“This micro-city requires a micro-climate that would give the visitor a feeling of entering a different world. The building is covered with a large dome, a form common to all civilisations. This one is made of a web of different patterns interlaced into a translucent ceiling which lets a diffuse, magical light come through in the best tradition of great Arabian architecture. Water is given a crucial role, both in reflecting every part of the building and acting as a psyche, and in creating, with a little help from the wind, a comfortable micro-climate.”
Ando’s Maritime Museum concept takes its inspiration from Abu Dhabi’s natural surroundings, landscape and maritime traditions. It has a reflective surface visually merging sea and land. Its ship-like interior has floating decks which guide visitors through the exhibition space.
“Dhows float over the voids of the interior space and help create an intense visual experience by relating objects to one another and to the museum architecture as a whole,” explained Ando. “Below ground, there is a second space – a reception hall with an enormous aquarium. A traditional dhow floats over the aquarium and is seen from different perspectives.
“In order to emphasise the simple, but powerful, shape of the building, the surrounding landscape is organised in grid form. Rows of trees line the forecourt of the site, creating an oasis-like border that allows visitors to transition gradually between the dynamic city and the more serene and contemplative space of the museum.”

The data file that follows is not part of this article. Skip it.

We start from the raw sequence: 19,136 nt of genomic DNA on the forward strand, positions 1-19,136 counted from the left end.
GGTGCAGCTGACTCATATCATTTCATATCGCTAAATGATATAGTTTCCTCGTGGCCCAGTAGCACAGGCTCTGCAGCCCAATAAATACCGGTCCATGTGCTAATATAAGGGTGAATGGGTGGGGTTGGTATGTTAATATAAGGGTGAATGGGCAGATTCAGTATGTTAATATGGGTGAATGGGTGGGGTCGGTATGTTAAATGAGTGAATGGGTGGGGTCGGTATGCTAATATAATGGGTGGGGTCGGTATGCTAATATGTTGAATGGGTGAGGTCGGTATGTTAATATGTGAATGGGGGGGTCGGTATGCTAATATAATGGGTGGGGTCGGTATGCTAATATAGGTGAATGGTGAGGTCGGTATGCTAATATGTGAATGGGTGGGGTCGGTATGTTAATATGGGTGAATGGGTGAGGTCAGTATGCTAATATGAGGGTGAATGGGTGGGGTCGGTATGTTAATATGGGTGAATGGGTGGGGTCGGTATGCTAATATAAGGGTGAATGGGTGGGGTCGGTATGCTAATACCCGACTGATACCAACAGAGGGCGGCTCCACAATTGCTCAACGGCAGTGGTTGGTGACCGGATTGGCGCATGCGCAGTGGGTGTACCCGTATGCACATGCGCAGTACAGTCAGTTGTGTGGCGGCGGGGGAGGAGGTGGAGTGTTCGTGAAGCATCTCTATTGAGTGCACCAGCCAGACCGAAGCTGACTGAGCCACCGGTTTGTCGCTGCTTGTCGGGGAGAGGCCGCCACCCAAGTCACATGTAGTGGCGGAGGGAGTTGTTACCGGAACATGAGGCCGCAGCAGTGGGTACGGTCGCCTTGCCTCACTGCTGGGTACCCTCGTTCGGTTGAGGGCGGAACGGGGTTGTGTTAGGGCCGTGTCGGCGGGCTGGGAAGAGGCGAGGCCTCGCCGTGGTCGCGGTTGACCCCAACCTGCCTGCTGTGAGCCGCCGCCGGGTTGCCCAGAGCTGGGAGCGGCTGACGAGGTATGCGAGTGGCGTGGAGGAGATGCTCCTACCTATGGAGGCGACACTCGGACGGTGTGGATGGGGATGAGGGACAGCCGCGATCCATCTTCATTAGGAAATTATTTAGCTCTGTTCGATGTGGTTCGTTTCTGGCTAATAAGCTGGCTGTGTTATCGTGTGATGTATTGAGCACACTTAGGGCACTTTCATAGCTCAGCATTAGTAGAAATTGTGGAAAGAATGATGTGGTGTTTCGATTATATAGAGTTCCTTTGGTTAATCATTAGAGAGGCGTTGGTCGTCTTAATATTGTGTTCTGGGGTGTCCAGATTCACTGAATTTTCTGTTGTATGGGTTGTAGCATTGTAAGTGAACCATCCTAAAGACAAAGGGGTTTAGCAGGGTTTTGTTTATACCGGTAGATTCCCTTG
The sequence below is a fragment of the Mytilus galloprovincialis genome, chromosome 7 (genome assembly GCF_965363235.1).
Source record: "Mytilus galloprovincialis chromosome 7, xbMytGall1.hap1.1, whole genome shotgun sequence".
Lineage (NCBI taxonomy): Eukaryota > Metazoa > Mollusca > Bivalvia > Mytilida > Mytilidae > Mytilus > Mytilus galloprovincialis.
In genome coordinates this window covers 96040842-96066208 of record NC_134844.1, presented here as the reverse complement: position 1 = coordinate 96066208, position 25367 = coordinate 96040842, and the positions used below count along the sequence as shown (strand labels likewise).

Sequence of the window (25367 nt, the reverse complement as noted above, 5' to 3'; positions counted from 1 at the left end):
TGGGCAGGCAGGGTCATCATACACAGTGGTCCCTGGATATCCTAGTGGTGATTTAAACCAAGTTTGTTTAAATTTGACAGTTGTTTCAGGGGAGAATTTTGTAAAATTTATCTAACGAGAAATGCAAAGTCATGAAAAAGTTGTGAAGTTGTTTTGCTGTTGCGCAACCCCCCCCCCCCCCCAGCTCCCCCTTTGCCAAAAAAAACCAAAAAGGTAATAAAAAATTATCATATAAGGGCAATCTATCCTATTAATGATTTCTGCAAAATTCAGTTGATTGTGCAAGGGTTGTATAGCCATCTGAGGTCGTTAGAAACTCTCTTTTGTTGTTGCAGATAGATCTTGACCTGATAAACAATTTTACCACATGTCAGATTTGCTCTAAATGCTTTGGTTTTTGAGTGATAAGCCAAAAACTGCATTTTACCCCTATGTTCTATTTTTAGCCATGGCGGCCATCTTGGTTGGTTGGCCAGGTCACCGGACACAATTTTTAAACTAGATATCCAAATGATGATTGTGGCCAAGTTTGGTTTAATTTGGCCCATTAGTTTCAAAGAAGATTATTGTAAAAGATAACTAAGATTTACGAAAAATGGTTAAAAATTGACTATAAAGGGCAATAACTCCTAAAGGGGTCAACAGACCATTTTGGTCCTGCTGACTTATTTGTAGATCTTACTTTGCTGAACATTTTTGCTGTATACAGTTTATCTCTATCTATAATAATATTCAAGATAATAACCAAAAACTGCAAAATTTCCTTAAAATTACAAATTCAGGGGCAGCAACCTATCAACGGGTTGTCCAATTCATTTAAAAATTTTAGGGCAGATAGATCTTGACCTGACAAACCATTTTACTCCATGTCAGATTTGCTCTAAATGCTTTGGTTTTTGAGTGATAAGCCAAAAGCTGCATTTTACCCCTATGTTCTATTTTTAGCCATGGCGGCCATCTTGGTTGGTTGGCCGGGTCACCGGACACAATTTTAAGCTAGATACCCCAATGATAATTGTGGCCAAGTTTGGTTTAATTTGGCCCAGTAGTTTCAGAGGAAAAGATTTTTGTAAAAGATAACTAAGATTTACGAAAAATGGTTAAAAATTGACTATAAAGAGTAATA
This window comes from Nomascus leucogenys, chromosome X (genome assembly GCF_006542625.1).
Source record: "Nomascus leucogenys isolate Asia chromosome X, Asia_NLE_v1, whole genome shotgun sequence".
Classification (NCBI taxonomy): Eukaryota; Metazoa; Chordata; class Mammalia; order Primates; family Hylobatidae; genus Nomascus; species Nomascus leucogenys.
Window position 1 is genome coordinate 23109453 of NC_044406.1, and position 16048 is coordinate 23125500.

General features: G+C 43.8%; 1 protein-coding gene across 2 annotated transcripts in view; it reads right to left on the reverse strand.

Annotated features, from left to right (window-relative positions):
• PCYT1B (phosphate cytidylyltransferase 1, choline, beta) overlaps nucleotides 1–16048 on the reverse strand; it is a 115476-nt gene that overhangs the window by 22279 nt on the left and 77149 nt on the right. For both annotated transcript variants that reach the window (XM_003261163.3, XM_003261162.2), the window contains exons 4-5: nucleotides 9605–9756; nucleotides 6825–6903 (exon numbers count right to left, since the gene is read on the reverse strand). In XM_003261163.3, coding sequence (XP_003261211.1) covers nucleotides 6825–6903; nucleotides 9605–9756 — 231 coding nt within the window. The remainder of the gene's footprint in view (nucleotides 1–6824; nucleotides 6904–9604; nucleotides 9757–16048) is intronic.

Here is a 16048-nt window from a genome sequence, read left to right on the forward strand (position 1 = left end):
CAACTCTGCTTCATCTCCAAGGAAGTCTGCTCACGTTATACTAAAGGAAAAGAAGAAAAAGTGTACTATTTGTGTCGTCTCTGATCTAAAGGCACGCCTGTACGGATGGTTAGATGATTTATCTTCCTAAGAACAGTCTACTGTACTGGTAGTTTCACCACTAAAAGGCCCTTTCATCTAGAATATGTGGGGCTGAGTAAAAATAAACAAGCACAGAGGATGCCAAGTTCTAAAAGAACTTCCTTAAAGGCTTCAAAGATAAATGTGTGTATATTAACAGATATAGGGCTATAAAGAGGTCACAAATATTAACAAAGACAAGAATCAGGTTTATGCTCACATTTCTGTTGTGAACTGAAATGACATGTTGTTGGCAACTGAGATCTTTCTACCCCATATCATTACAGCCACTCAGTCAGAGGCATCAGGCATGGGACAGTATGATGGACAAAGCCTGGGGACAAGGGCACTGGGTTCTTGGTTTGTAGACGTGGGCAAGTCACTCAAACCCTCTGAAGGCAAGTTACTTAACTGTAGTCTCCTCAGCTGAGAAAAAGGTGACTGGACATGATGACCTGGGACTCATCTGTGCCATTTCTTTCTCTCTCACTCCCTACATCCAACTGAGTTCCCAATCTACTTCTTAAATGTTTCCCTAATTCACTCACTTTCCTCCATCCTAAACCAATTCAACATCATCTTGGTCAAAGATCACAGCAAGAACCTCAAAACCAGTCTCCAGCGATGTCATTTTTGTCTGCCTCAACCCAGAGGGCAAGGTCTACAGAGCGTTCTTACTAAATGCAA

One of the world’s most experienced museum consultants, Lord Cultural Resources, has been appointed to plan content and operational matters for the Sheikh Zayed National Museum and the Maritime Museum.
The USA-headquartered award-winning architecture, urban design, engineering and interiors firm Skidmore, Owings & Merrill LLP (SOM) has created the final master plan for the Cultural District.
Saadiyat Island’s Cultural District – one of six distinct districts master planned for the signature destination – will also feature a Biennale Park and 19 international pavilions which will be criss-crossed by a 1.5 km long navigable canal. The 19 pavilions, which will host a range of art and cultural events and activities, will be designed by some of today’s leading architects. These include UAE’s Khalid Alnajjar Russia’s Yuri Avvakumov, the USA’s Greg Lynn whom Forbes Magazine named one of the 10 most influential living architects, New York’s Hani Rashid, the UK’s David Adjaye, China’s Pei-Zhu and Korea’s Seung H-Sang.
“It is also our long-term ambition to develop a creative campus of graduate schools in the fine arts within Saadiyat Island’s Cultural District,” said Sheikh Sultan. “These will be devoted to art, architecture, music and drama. Special attention will also be given to developing educational outreach programmes for the youth of the entire Gulf region.”
Sheikh Sultan added that the Saadiyat Cultural District will act as a “bridge crossing a cultural divide” providing a captivating mix of Arab and Western cultures.
“The contemporary programmes in the Saadiyat Island Cultural District in both the visual and performing arts must be grounded in the cultural traditions of the Middle East as well as the world at large,” he said.
The museums on Saadiyat Island’s Cultural District are scheduled to open under a phased programme starting in 2012. “The development of Saadiyat Island will progress at a considered pace which acknowledges our national environment, heritage and culture,” added Sheikh Sultan.